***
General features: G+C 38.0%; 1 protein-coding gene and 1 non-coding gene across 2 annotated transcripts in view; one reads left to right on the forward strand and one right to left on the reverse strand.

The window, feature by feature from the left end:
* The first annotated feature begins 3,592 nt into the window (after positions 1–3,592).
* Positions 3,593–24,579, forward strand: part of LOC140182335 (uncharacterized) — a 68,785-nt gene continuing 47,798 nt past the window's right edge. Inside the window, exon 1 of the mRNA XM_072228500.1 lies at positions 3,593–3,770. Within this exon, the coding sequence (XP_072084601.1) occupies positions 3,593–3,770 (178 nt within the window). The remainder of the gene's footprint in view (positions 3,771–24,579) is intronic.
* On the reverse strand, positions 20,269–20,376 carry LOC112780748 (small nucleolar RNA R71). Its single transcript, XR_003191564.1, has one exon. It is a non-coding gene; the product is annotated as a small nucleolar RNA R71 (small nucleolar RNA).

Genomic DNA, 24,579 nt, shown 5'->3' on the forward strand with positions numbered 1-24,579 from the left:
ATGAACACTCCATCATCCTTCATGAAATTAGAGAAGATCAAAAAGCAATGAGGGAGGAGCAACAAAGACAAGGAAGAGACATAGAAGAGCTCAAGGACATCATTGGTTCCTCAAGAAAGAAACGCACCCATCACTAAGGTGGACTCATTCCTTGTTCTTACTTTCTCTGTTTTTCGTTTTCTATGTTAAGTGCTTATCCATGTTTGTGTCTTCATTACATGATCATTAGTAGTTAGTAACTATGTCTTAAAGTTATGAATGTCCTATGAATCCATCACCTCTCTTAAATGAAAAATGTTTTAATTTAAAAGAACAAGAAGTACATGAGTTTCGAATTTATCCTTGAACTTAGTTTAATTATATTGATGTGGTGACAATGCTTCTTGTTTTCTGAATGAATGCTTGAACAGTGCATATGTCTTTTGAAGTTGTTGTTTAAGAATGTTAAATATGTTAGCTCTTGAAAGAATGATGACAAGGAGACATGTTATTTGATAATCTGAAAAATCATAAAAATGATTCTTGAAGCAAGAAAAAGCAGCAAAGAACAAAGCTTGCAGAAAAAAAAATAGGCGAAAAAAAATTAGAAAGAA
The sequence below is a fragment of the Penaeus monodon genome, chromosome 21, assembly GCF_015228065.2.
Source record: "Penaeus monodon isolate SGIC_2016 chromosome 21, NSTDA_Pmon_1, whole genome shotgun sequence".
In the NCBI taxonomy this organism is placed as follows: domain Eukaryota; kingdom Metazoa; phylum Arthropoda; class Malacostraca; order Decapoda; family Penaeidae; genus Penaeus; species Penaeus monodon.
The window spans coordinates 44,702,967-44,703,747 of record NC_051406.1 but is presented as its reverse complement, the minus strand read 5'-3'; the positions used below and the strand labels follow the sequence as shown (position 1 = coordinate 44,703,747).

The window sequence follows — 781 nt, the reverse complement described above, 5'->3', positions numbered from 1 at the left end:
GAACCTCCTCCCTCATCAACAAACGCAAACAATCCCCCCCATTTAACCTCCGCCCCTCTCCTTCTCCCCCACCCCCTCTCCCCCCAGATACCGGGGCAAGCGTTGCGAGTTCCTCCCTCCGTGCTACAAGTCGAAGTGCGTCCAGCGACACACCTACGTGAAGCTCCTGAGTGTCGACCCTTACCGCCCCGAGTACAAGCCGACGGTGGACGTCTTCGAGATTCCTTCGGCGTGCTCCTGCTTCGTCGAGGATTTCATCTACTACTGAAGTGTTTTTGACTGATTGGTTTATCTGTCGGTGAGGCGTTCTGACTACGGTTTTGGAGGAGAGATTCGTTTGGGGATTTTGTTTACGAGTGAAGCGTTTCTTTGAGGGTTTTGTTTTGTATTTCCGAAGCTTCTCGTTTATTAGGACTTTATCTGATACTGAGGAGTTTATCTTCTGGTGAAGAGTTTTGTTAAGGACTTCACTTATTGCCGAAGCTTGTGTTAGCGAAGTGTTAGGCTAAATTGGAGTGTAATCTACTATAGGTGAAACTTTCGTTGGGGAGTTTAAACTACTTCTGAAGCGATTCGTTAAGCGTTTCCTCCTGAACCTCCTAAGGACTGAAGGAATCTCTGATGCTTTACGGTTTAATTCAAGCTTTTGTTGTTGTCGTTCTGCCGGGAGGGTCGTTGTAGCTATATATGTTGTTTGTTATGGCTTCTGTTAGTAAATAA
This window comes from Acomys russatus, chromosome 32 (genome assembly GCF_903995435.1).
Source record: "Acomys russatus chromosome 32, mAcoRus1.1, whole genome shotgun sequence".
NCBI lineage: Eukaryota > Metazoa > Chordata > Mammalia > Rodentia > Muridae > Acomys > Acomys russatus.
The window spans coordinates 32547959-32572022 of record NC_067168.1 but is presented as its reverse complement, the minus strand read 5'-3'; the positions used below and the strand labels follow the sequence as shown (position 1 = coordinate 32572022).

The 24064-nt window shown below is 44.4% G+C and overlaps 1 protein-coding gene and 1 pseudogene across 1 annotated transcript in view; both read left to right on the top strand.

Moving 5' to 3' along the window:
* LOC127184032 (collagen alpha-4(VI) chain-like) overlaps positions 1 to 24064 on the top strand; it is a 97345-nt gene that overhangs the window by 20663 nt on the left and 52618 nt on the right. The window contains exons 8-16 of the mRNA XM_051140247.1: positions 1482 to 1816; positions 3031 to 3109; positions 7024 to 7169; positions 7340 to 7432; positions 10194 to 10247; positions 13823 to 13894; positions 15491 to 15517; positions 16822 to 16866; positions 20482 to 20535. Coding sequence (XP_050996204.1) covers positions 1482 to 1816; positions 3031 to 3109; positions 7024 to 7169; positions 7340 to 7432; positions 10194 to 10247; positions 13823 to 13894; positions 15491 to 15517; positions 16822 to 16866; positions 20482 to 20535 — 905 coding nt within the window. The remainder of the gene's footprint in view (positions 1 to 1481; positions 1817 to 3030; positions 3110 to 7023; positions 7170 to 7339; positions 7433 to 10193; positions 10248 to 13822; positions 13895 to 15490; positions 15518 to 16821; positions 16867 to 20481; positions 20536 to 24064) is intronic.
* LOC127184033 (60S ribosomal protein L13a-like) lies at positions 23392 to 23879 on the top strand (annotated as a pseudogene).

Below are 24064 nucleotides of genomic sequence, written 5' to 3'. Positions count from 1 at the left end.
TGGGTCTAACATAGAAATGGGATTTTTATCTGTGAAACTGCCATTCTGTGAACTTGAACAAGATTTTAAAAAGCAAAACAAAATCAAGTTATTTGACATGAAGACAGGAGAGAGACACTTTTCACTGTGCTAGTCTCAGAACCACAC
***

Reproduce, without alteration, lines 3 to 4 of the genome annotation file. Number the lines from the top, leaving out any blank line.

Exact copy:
* The first annotated feature begins 3,592 nt into the window (after positions 1–3,592).
* Positions 3,593–24,579, forward strand: part of LOC140182335 (uncharacterized) — a 68,785-nt gene continuing 47,798 nt past the window's right edge. Inside the window, exon 1 of the mRNA XM_072228500.1 lies at positions 3,593–3,770. Within this exon, the coding sequence (XP_072084601.1) occupies positions 3,593–3,770 (178 nt within the window). The remainder of the gene's footprint in view (positions 3,771–24,579) is intronic.